Drooling on the Pillow

Tuesday, July 05, 2005

Kyoto Kut-Ups 

This is from James Gleick's book Chaos, page 21.
The modern weather models work with a grid of points
on the order of sixty miles apart, and even so, some
starting data has to be guessed, since ground stations
and satellites cannot see everywhere. But suppose the
earth could be covered with sensors spaced one foot
apart, rising at one-foot intervals all the way to the top
of the atmosphere. Suppose every sensor gives perfectly
accurate readings of temperature, pressure, humidity,
and any other quantity a meteorologist would want.
Precisely at noon an infinitely powerful computer takes
all the data and calculates what will happen at each point
at 12:01, then 12:02, then 12:03 . . .

The computer will still be unable to predict whether
Princeton, New Jersey, will have sun or rain on a day
one month away. At noon the spaces between the
sensors will hide fluctuations that the computer will not
know about, tiny deviations from the average. By 12:01,
those fluctuations will already have created small errors
one foot away. Soon the errors will have multiplied to to
the ten-foot scale, and so on up to the size of the globe.
You don't need to understand fractal geometry or Mandelbrot Sets to understand that, irregardless of computer modeling and doppler radar, when the weather guy tells you it's going to rain tomorrow there'll be a certain number of days when you don't open that umbrella. And when he tells you it'll be sunny three days from now about half the time you'll wish you had that umbrella. And when he tries to tell you the weather five days from now you don't even listen.

That's because the weather is a system so vast and complicated that even if it is not a non-linear system, which many scientists believe it to be, it might as well be because every computer in the world crunching a hypothetically complete set of data cannot tell you with any degree of certainty what the weather will be in Princeton one week from now.

And yet the one of the international agreements that the President is excoriated for 'abandoning' is the Kyoto Protocol.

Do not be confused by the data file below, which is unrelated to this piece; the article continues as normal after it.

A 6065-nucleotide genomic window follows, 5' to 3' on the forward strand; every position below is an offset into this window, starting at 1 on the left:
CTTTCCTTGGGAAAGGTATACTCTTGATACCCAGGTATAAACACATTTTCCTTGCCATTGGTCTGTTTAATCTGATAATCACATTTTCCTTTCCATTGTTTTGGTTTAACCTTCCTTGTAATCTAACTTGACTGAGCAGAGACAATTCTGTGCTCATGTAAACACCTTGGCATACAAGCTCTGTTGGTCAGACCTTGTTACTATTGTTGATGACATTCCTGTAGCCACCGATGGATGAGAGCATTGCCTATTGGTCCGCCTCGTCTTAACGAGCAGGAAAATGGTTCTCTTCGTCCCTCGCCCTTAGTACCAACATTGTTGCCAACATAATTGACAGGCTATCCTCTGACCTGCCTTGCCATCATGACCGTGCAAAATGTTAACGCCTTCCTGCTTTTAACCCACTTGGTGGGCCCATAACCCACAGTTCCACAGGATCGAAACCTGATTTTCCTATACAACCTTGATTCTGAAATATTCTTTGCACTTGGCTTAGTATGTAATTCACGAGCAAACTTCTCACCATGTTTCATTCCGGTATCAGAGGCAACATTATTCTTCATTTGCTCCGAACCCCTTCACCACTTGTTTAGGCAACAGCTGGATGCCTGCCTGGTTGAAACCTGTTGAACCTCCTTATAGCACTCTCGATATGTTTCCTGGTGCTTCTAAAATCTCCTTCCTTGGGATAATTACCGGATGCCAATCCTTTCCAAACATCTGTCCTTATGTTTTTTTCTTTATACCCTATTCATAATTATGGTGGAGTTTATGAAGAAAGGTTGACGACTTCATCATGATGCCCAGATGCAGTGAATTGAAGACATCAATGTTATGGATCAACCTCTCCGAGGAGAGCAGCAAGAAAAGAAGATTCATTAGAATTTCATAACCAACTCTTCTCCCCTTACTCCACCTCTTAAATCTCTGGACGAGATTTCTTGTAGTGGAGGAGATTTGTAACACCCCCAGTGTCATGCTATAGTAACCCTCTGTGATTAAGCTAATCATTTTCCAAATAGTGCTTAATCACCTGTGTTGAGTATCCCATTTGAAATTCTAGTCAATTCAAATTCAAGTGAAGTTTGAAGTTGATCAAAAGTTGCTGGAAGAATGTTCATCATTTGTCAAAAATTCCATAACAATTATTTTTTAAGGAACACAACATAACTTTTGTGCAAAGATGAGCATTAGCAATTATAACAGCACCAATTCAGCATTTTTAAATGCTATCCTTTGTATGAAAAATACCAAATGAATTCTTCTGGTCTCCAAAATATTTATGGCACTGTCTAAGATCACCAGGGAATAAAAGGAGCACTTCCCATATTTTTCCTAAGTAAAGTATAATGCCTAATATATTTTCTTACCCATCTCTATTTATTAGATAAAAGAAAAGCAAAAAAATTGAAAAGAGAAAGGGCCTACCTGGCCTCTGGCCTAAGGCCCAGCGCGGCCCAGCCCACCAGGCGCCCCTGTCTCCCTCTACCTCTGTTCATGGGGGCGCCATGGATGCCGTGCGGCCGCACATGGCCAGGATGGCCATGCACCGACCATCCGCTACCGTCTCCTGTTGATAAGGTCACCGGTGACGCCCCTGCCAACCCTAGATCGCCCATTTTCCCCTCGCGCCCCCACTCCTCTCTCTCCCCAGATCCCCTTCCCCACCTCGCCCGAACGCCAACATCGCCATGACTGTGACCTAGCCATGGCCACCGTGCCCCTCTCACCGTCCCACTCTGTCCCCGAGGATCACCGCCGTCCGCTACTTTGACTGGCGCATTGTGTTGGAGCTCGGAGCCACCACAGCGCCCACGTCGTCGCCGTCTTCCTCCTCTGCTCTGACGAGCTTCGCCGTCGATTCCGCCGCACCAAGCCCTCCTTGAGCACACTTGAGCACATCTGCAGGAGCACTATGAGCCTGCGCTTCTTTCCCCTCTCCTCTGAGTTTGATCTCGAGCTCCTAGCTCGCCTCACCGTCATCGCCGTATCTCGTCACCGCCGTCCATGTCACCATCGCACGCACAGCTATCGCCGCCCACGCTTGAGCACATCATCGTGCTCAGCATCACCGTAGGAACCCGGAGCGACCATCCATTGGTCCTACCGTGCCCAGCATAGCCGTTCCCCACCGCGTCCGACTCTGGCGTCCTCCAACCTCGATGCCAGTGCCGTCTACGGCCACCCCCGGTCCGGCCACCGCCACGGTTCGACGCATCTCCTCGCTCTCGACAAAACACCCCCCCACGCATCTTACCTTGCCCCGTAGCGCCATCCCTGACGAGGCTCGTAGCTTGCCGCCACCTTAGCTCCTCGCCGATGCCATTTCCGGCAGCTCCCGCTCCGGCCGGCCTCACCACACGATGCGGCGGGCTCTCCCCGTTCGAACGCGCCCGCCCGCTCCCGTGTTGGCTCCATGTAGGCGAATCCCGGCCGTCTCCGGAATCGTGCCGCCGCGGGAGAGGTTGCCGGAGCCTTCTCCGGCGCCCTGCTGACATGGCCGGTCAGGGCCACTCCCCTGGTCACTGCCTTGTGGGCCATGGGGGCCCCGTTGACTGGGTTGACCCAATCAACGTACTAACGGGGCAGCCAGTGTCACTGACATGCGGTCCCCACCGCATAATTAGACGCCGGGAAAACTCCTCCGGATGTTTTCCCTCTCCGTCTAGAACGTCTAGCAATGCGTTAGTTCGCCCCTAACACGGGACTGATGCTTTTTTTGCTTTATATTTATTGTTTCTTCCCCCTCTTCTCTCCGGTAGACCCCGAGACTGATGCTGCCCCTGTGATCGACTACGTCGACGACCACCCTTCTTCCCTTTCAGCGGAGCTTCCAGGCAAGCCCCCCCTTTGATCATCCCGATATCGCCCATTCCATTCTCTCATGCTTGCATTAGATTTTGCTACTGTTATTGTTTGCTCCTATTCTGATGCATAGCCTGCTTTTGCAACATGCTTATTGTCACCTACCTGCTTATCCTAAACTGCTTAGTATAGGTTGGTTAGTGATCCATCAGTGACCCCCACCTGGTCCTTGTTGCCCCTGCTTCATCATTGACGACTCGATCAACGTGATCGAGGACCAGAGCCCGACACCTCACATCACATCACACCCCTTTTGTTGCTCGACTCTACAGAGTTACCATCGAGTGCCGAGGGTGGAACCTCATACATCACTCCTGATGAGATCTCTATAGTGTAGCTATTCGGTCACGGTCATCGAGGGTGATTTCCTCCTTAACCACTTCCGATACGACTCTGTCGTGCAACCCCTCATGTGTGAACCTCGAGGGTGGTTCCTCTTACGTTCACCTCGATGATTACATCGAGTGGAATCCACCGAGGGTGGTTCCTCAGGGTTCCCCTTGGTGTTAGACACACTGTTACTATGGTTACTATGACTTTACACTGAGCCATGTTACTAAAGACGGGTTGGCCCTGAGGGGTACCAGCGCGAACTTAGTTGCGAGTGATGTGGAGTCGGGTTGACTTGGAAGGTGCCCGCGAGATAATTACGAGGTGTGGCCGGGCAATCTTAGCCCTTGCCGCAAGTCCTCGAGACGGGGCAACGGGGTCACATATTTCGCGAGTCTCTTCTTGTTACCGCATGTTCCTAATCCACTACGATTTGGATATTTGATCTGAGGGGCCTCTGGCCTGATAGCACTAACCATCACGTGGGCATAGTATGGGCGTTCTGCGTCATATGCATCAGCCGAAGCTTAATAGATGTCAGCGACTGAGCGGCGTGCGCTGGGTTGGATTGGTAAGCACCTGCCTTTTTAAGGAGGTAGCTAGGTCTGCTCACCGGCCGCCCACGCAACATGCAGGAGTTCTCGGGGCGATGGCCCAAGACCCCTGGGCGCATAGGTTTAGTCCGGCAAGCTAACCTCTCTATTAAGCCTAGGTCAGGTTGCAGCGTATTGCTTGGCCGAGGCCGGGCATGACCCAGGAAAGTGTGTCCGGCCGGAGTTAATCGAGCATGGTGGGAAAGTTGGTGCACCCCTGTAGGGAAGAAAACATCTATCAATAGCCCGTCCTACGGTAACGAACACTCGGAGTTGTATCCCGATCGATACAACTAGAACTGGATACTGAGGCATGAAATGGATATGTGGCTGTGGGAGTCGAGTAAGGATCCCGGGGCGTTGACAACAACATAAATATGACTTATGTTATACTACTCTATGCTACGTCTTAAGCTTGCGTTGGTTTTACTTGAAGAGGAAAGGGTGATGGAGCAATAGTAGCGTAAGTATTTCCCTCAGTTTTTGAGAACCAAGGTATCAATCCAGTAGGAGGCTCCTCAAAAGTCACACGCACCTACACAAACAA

What it's based on is a weather report. One hundred years from now it's going to be hot. Too hot. With a 100% chance of cataclysm. That's what certain computer models say. So we have to do something.

The absurdity of prescribing a set of protocols with grave political and economic consequences based upon inherently, intractably, intrinsically flawed predictive models is so dumb only an intellectual could sign on.

Certainly, no one in the Senate signed on when they voted 95-0 (a ‘Sense of the Senate resolution) against it in 1997 and Clinton had the common sense not to allow it to be brought to a actual vote.

Now it may or may not be getting warmer. It probably is. That warming may or may not have a little or a lot to do with human activity. It very likely does, to some extent. And, assuming it is and it does, that warming may or may not continue for a hundred years. But nobody knows for sure and anyone who claims to is merely theorizing.

Which is fine. That's what scientists do and God bless them, they should continue with it and send us reports now and again.

But if they're going to ask us to sign on to a system of fundamental restrictions that effects the health and welfare, the wealth and freedom of every living person on the planet and their children's and their children's children's, is it too much to ask that they tell us whether to wear our rubbers in Princeton next week? And be right? Maybe a couple times in a row?
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